[Author Prev][Author Next][Thread Prev][Thread Next][Author Index][Thread Index]

Re: Tinted headlight bulbs

Ian.McFetridge@biomeasure.com wrote:

>      light?  Why are fog lights usually yellow, that is a fairly long
>      wavelength of the visible spectrum (only reddish is longer).
>      is the next best, since it is the shortest visible light.  That is why
>      I don't understand the whole yellow light thing?

The colour has nothing to do with either the wavelength or the
associated decrement of decay in mediums.

The_only_reason for them being yellow is to make them stand out and be
visible for the oncoming traffic in the milky (fog, blizzard)
conditions. That's why they are always located under the bumper (coz fog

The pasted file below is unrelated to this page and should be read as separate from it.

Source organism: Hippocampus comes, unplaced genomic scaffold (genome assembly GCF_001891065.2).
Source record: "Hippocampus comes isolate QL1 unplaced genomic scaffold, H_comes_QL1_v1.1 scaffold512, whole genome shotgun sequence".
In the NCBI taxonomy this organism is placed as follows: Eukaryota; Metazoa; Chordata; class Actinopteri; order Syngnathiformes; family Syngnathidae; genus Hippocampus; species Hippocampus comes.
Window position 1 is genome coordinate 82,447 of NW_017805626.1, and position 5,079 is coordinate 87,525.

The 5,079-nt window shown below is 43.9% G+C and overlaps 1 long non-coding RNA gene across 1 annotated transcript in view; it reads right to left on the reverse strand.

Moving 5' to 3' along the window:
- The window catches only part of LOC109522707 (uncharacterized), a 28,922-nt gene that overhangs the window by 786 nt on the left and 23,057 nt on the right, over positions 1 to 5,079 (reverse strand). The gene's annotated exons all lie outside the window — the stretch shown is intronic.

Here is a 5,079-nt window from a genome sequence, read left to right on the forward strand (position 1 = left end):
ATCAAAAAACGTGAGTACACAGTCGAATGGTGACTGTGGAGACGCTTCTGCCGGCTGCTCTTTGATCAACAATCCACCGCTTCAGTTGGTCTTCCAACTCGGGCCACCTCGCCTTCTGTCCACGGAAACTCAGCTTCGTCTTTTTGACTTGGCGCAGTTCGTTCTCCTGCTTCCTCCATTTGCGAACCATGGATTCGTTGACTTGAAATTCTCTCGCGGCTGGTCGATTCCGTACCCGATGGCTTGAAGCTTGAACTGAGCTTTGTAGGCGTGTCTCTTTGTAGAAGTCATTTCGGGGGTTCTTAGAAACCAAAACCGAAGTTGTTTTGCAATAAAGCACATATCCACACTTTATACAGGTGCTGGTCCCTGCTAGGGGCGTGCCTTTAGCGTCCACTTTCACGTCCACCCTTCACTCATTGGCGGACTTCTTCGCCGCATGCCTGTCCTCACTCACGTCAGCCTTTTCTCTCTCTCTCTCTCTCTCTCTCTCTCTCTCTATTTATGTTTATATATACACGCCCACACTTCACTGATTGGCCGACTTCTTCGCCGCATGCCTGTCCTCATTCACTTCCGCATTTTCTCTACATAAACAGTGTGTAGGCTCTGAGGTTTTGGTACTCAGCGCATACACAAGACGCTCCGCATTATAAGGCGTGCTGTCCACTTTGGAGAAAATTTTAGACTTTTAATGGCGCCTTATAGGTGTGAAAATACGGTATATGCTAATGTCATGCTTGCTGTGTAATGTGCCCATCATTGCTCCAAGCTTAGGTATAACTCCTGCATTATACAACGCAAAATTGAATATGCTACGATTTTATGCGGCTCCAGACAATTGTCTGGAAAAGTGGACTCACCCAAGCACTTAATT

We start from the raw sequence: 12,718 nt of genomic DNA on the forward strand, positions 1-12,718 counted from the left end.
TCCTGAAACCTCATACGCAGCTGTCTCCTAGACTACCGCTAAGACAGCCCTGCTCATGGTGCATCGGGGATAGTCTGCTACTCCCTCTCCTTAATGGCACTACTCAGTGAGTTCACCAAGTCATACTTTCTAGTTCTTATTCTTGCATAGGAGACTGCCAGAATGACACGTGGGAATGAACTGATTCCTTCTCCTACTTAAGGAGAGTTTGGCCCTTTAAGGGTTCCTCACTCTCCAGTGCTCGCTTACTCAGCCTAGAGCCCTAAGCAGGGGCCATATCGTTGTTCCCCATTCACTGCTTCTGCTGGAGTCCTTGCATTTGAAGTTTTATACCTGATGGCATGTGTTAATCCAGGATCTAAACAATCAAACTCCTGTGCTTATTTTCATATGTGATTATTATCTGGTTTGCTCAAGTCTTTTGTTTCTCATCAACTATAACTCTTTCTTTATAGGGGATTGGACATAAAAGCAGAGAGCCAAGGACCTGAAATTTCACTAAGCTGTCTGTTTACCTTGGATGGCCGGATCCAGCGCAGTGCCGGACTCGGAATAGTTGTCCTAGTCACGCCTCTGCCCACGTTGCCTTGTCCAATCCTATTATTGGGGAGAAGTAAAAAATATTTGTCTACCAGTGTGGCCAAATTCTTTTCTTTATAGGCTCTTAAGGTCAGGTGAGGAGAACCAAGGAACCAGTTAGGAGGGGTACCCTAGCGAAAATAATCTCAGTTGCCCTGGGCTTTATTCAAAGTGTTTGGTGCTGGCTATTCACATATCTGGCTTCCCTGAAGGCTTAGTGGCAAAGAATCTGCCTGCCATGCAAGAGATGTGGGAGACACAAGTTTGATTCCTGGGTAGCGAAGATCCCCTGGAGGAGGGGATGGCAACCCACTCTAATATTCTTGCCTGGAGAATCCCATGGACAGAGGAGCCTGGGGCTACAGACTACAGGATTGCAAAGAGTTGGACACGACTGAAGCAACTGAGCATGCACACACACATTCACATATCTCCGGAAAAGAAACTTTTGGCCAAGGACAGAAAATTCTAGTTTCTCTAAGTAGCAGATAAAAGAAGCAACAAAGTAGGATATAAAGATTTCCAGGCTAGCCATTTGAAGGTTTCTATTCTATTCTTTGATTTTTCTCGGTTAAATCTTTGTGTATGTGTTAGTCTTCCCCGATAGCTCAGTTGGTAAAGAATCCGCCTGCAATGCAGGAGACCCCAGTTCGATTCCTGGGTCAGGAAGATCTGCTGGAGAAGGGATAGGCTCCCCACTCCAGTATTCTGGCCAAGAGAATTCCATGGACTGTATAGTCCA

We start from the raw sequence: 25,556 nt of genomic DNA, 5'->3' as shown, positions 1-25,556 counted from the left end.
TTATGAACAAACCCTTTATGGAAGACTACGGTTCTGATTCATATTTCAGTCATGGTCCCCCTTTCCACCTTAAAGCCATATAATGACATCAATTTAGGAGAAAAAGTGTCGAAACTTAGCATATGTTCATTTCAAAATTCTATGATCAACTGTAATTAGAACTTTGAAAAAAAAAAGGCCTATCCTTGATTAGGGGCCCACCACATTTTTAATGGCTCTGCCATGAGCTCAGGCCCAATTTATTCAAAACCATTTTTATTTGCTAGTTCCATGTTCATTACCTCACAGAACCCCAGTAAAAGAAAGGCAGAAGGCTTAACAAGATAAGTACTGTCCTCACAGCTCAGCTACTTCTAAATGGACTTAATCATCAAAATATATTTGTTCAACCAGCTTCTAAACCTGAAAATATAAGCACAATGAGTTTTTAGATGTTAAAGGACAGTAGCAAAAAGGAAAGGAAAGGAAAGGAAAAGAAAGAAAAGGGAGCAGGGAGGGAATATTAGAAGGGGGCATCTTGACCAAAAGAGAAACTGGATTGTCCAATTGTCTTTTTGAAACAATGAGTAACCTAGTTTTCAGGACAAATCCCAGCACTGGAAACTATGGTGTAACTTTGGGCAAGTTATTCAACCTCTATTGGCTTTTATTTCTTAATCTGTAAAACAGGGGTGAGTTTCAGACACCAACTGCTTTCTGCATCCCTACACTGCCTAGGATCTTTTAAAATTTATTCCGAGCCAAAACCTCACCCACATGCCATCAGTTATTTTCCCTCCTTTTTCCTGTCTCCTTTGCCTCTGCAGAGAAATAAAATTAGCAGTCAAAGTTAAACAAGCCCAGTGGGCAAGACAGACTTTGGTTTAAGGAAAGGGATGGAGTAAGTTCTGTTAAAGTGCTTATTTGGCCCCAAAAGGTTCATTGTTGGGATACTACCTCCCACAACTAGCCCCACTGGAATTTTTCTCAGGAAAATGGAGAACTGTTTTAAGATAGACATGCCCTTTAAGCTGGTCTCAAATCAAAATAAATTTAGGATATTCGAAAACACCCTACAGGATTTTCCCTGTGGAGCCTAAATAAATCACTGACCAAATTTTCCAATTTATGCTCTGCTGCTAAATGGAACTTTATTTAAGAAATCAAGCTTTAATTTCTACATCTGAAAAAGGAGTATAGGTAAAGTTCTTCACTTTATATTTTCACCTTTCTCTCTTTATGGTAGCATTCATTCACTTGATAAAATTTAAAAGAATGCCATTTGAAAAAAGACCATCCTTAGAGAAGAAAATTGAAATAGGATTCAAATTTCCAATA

never touches the ground but rather hangs in about 15 -20 cm above) and
that's why their lens has so many dispersing stripes.
The fogs are meant to disperse light wide, not far.
BTW, that's why the fogs work only in conjunction with the Lows, coz the
Highs in the fog or snow blizzard would be suicidal.

The driving lights, OTOH, are mounted on the bumper and are a lot more
focused. Their purpose is to cut in the darkness as far as possible to
make the road more visible for you.

Fellow ex-military officers on the list (Unka Bart, Gross, care to
comment?) know that personnel carriers, trucks and tanks have special
"spectacles" put on in the full blown stealth combat guise. Those
"spectacles" are essentially steel headlight covers with narrow (~1-2cm)
slits with blue light filters.
Blue light is used in this application simply because of its
indetectability by air surveillance.

Thanks for the report, Ian. You confirmed my gut feeling that those
bulbs were a hype.
Igor Kessel
'89 200TQ -- 18psi (TAP)
'98 A4TQ
Philadelphia, PA